Assignment 4 due (Fixpoints) 

Lecture 11: Thu 9/24 
Equivalence of Operational and Denotational Semantics  
Lecture 12: Tue 9/29 
Equivalence of Operational and Denotational Semantics  
Lecture 13: Thu 10/1 
Midterm Review Sample Midterm Exam 

Midterm: Tue 10/6 
Midterm Exam  
Type Theory  
Lecture 14: Thu 10/8 
Type Theory: Introduction (See Assignment 5 for lecture notes.) 
Assignment 5 due (IMP Typechecker) 

Lecture 15: Tue 10/13 
Type theory: Progress & Subject Reduction Lecture Notes 

Lecture 16: Thu 10/15 
Type theory: Progress & Subject Reduction  
Lecture 17: Tue 10/20 
Type theory: Progress & Subject Reduction  
Lambda Calculus  
Lecture 18: Thu 10/22 
Untyped Lambda Calculus Lecture Slides (See Assignment 6 for lecture notes.) 
Assignment 6 due (Lambda calculus) 

Lecture 19: Tue 10/27 
Untyped Lambda Calculus: Encoding other languages  
Lecture 20: Thu 10/29 
Simply Typed Lambda Calculus Lecture Notes 

Lecture 21: Tue 11/3 
Polymorphic Lambda Calculus (See notes for lecture 20.) 
Assignment 7 due (Functional IMP) 

Lecture 22: Thu 11/5 
Functions: CallbyValue, CallbyReference, CallbyName, CallbyNeed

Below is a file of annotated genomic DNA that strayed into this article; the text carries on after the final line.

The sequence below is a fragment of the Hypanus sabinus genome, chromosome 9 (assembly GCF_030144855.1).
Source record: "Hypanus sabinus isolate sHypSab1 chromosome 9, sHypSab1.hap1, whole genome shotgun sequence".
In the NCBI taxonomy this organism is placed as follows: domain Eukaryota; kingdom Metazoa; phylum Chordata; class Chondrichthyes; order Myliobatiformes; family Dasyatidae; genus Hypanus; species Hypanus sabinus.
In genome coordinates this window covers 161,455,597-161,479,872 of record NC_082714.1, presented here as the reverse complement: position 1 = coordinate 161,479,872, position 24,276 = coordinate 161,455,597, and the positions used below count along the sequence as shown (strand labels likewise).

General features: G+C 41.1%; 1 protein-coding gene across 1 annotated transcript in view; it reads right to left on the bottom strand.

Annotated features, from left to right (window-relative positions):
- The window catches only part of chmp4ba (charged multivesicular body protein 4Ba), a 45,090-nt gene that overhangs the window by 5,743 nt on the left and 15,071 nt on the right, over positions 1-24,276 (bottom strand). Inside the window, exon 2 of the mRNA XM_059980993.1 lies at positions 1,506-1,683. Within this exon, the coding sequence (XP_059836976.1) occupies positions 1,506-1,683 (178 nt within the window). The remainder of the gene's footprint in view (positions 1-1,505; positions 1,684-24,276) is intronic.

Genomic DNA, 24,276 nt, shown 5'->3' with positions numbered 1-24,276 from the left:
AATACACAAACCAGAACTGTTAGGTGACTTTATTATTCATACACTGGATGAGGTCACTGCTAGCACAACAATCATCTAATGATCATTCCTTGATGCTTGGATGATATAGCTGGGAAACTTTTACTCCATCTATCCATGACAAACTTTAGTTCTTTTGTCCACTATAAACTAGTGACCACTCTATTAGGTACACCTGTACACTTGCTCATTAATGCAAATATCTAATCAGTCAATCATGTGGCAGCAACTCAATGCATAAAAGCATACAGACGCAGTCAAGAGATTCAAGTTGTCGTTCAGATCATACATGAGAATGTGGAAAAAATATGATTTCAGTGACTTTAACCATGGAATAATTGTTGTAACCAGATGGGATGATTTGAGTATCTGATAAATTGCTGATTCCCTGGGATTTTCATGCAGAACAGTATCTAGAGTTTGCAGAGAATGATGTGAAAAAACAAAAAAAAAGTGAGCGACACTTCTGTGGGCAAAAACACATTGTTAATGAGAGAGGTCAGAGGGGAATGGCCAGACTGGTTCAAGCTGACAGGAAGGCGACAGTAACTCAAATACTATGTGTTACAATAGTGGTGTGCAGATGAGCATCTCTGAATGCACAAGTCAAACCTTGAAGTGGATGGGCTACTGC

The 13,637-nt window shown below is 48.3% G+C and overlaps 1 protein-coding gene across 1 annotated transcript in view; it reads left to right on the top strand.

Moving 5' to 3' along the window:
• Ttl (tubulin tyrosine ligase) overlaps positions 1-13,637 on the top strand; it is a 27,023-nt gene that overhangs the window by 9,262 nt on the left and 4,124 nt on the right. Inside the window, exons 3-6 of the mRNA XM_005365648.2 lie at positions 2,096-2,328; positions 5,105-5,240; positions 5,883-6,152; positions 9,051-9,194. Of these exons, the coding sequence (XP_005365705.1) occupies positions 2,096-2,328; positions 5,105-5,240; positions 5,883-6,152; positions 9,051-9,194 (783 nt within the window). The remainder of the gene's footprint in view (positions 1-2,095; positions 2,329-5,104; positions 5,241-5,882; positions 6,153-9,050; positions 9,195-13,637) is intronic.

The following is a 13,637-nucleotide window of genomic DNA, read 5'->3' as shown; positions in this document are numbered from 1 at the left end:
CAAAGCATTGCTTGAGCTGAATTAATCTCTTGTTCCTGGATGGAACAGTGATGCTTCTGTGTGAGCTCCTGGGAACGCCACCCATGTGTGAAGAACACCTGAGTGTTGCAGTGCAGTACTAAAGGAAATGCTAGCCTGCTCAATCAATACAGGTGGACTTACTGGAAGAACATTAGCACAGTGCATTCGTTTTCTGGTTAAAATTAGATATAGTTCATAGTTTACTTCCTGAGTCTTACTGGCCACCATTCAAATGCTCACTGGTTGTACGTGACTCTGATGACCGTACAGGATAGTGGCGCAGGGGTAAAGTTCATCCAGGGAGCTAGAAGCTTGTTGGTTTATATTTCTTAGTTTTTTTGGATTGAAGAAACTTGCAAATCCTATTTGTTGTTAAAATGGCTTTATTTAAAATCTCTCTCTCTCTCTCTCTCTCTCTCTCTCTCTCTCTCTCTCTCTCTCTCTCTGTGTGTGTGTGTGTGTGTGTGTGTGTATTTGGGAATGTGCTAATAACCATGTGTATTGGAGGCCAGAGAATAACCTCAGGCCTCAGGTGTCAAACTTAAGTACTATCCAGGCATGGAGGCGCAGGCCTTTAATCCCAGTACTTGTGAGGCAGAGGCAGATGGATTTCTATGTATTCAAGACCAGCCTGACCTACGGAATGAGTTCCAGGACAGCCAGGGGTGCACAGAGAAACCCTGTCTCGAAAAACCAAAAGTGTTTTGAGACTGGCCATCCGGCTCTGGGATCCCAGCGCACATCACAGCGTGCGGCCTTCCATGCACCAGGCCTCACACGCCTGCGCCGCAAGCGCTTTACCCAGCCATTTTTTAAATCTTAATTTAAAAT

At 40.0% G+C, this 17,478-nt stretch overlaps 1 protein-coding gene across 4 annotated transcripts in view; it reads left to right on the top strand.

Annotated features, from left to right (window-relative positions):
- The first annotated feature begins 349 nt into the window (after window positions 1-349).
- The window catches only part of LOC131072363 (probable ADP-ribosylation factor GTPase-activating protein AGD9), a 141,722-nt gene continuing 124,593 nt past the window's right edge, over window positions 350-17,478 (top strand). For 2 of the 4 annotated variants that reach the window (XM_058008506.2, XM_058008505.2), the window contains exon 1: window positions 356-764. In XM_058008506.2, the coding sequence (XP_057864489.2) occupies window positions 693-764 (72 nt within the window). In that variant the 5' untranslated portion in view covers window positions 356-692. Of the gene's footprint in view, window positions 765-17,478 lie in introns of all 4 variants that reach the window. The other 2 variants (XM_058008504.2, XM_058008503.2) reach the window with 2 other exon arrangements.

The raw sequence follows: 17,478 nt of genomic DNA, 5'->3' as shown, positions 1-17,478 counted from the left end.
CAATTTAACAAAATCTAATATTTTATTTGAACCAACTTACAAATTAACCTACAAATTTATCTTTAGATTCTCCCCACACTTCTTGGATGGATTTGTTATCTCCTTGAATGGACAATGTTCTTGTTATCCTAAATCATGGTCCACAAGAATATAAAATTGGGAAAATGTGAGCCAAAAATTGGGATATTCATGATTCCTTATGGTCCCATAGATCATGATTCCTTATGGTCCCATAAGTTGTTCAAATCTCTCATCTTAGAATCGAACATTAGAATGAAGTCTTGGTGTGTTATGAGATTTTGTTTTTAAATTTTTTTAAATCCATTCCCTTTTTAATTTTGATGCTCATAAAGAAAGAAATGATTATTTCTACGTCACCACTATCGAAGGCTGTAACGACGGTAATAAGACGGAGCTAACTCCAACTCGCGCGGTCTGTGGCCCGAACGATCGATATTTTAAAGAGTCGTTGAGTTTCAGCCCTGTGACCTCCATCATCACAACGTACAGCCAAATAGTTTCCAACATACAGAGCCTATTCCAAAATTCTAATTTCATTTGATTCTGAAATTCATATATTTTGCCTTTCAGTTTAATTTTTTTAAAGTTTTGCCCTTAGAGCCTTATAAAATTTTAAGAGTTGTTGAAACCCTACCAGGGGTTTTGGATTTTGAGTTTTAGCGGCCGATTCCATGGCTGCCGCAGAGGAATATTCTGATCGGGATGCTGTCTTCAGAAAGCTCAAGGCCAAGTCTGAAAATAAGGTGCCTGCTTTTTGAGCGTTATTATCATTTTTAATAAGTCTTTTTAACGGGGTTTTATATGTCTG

Formal Verification of Programs  
Lecture 23: Tue 11/10 
Axiomatic Semantics: Hoare Logic Lecture Slides Lecture Notes 

Lecture 24: Thu 11/12 
Axiomatic Semantics: Loop Invariants, Weakest Precondition, Strongest Postcondition  Assignment 8 due (Hoare Logic) 

Logic Programming in Prolog  
Lecture 25: Tue 11/17 
Logic Programming: Part I Lecture Slides 

Lecture 26: Thu 11/19 
Logic Programming: Part II Course Evaluations (See Lecture 25 slides.) 

Lecture 27: Tue 11/24 
Logic Programming: Part III (See Lecture 25 slides.) 
Assignment 9 due (Prolog) 

Thu 11/26  No Class (Thanksgiving Break)  
Lecture 28: Tue 12/1 
Final Review Sample Final Exam 

Lecture 29: Thu 12/3 
Final Review (cont.)  
Tue 12/15 2:004:45pm 
Final Exam